GPs often receive echocardiogram reports and are asked to interpret them. Here is a grossly simplified version of how.Read More
A 45-year-old man with no prior cardiac history, but with cardiovascular risk factors including a 10-pack-year smoking history stopped last year, 5-year history of Type II diabetes on Metformin, obesity with BMI of 37, without a family history of premature coronary artery disease, now presented with exertional but inconsistent central chest tightness.
He was investigated extensively, including a negative exercise tolerance ECG at 13 minutes without symptom or ECG change. Despite reassurance, his chest pain continued at random, and has not resolved with a course of Omeprazole for presumed non-cardiac (possibly gastrointestinal reflux) chest pain.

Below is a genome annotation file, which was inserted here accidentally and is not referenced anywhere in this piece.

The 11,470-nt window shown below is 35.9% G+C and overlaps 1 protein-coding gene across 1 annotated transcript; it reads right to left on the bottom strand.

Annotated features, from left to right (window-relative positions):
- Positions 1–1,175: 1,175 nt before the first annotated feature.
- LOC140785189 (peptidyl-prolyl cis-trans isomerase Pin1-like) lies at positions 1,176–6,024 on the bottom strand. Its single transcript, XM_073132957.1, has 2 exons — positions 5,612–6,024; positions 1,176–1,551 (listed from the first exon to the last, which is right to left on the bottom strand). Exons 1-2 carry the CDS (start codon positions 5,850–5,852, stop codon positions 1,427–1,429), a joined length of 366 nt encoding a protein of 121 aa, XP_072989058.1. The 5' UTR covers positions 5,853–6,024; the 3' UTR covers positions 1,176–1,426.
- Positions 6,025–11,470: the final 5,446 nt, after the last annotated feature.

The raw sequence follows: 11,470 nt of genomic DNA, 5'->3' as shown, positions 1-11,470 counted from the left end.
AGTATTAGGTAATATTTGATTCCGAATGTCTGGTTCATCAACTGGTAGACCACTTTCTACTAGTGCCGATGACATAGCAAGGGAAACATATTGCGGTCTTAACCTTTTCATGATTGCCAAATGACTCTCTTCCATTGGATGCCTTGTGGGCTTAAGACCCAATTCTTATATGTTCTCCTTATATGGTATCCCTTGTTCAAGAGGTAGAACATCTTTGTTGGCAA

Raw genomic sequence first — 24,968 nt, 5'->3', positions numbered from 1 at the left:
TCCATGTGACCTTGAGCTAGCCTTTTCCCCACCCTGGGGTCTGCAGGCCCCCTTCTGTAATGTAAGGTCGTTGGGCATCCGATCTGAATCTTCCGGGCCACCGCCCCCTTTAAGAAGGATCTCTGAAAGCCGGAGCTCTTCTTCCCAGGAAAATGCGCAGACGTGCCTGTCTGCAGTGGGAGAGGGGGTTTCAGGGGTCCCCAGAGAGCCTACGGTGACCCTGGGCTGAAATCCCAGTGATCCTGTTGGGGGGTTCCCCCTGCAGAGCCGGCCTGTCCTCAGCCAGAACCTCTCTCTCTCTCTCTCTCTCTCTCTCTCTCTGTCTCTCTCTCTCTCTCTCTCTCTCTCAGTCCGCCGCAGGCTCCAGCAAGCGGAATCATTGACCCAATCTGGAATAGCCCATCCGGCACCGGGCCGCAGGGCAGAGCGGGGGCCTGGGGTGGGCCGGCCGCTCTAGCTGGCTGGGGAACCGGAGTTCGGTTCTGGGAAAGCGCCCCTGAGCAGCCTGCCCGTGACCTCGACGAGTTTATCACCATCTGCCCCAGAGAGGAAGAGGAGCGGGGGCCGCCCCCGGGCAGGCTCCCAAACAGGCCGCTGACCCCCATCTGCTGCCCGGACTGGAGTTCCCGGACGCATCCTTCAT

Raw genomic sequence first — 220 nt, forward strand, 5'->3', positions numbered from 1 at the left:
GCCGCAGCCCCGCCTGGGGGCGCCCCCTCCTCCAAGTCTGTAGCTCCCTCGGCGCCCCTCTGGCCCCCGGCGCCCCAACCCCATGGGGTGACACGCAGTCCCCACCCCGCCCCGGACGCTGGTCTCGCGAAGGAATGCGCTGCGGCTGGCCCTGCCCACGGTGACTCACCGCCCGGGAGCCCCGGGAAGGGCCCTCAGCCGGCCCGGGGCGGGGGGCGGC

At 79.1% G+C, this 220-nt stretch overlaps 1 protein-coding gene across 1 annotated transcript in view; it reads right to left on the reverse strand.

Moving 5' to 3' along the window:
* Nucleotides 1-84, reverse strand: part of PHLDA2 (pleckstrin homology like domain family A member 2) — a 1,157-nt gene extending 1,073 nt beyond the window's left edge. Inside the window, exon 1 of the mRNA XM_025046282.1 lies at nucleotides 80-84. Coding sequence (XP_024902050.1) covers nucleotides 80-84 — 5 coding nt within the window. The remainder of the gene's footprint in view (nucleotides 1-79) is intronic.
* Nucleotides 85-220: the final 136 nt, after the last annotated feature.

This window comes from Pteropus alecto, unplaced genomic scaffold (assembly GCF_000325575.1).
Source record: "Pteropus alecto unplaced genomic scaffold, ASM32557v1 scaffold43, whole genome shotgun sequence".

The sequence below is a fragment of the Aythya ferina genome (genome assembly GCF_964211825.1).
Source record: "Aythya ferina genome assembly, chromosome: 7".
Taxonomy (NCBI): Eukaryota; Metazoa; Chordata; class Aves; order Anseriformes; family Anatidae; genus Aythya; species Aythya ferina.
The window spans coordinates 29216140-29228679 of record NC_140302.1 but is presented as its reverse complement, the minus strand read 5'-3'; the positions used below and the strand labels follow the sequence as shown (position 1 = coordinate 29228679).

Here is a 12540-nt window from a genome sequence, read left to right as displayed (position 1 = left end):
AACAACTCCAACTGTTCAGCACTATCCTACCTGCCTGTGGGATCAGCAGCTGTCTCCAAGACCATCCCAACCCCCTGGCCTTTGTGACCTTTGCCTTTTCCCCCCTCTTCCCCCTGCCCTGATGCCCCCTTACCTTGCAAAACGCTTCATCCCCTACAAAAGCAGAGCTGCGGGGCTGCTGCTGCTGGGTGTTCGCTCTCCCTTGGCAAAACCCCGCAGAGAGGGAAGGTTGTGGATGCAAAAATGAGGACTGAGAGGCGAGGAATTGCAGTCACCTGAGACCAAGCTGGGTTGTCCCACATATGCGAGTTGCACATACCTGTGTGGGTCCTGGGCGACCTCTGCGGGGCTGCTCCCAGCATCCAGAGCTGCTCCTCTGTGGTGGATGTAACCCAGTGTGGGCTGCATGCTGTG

What should we do?
- Reassure him that this pain is almost certainly non-cardiac
- Perform a stress echocardiogram as it has a higher sensitivity than an exercise ECG
- Perform an invasive angiographyRead More
CT coronary angiography has now been routinely performed, at least in the Waitemata area since 2011, where we were the first to implement CTCA in the workup of acute chest pain in New Zealand.Read More